I wrote once a while back that “with our new President I recognize we are now one-just-principle-strength-life-livein a struggle for the soul of America – a struggle for our moral core.” And while I still believe that he has brought an entirely different dimension into this struggle … a struggle over patriotism.

One would think this is a relatively easy discussion but Donnie Two Scoops, in his intellectually hollow way, simplistically has decided that patriotism is defined by “not kneeling” or “not burning the flag” … in other words … ”flag above all”.

 

Look.

 

I would not kneel during the national anthem but I am not black nor have I faced the social injustice that African Americans face day after day. But I would certainly show support, and respect the choice, of anyone who believed they should.

That is patriotic and that is America. Freedom to show protest and freedom to show support in the way I choose.

 

Ah.

Maybe the bigger question is would I kneel if I was so disappointed in America so much that I needed to make a stand? Hmmmmmmmmmmmm … I imagine I would.

I don’t know what the issue is but I could envision it.

 

But this whole NFL/sports/black athlete versus Trump issue is simply one more data point showcasing the ongoing struggle for the soul of our nation AND what ‘e pluribus unim’ really & truly means.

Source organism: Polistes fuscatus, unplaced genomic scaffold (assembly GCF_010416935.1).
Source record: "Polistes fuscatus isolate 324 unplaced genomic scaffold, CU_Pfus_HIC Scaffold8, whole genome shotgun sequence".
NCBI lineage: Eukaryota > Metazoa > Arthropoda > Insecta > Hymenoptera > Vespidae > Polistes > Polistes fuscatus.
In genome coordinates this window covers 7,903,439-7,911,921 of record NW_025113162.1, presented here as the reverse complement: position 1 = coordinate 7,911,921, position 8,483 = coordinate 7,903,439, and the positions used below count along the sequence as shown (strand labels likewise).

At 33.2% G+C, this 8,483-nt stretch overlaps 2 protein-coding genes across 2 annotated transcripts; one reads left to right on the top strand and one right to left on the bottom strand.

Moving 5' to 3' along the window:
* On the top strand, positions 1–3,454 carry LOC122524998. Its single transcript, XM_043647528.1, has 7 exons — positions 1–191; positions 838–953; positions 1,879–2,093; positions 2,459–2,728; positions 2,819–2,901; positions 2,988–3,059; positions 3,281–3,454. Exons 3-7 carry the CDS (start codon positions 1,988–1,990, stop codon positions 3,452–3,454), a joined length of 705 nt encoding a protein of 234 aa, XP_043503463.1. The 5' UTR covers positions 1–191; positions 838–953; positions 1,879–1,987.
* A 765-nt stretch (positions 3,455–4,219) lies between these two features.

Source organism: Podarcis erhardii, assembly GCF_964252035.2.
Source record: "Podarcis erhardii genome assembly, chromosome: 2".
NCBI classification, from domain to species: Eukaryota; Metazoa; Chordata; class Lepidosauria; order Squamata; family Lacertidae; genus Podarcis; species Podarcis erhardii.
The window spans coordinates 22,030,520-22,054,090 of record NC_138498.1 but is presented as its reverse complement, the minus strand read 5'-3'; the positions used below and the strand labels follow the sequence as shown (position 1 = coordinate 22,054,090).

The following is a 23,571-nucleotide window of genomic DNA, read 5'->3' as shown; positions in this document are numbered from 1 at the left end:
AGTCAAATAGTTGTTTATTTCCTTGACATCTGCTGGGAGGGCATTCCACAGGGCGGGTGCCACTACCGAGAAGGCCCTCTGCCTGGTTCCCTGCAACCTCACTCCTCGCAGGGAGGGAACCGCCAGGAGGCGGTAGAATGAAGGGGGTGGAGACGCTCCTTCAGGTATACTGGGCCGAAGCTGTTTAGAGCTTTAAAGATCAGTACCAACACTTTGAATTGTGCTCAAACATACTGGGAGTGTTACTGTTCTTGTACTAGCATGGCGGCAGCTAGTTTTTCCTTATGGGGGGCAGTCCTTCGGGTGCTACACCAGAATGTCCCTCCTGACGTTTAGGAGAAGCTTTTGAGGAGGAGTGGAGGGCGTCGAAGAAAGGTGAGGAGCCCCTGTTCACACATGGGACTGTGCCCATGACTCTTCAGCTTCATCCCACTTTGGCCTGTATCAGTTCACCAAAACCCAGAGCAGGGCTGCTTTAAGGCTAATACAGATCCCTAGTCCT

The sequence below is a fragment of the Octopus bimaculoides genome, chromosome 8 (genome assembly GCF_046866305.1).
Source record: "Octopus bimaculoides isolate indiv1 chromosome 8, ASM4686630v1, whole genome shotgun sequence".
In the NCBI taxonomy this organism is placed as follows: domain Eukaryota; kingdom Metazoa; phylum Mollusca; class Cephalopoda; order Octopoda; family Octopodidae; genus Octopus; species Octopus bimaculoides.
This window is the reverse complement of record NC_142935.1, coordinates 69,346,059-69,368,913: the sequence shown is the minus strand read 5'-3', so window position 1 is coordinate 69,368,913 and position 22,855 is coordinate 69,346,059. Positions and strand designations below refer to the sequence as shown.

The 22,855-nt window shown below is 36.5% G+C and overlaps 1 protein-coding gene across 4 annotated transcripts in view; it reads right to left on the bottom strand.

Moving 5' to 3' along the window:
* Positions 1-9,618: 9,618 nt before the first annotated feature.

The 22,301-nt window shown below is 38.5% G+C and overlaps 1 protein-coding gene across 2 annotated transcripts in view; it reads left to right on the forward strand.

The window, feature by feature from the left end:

I am personally determined to take up this struggle in any way I can … and anywhere. That, to me, is the patriotic thing to do.

 

plan badly oops cornered

……. my little corner of the world ……….

And I will do whatever I can in my little corner of the world. I will fight back by showcasing individual norms which I believe should help guide societal norms & patriotic norms and ‘e pluribus unim’ norms… better than what I believe our current President offers.

 

We need some people to stand up and hold our moral compass up high so that we can rediscover the soul of America and set forth toward the North Star.

 

We need to stand up and recognize how easy it is to overlook false patriotism <because patriotism seems to be something we can all agree on>.

 

Sigh.

 

Day after day this scoundrel sitting in the Oval office does things that remind us that we are now not only in a struggle for the soul of America and a struggle for our moral core … but he is challenging “e pluribus unim.”

 

Let us be clear on one thing.

 

One incredibly important thing.

 

Our President does not appear to have a soul of integrity & dignity only a core of ‘win at all and any costs’ nor does he appear to believe America has a soul other than a platitude of ‘patriotism’ <which he seems to think is made up of solely of military, law & order and power> nor does he appear to be centered on any moral imperative beyond ‘winning’ <and looking impressive & strong>.

 

To be clear. That is false patriotism based on some incredibly hollow thinking.

 

Regardless.

 

This, simplistically, a false narrative of false patriotism offered to us by a false leader.

 

I believe there is a time to stand with strength, there is a time to be competitive, there are winners and losers and not everyone should get a trophy and that being nice isn’t an imperative with regard to how you play the game or be competitive.

I believe in America, respect for the flag and that patriotism is a powerful energy underlying ‘e pluribus unim.’

 

I can almost 99% guarantee the American Symbolic Chief, or our President, only cares about how you look while you play the game <the ‘trappings as it were> and wraps himself in an American flag without understanding what the flag stands for.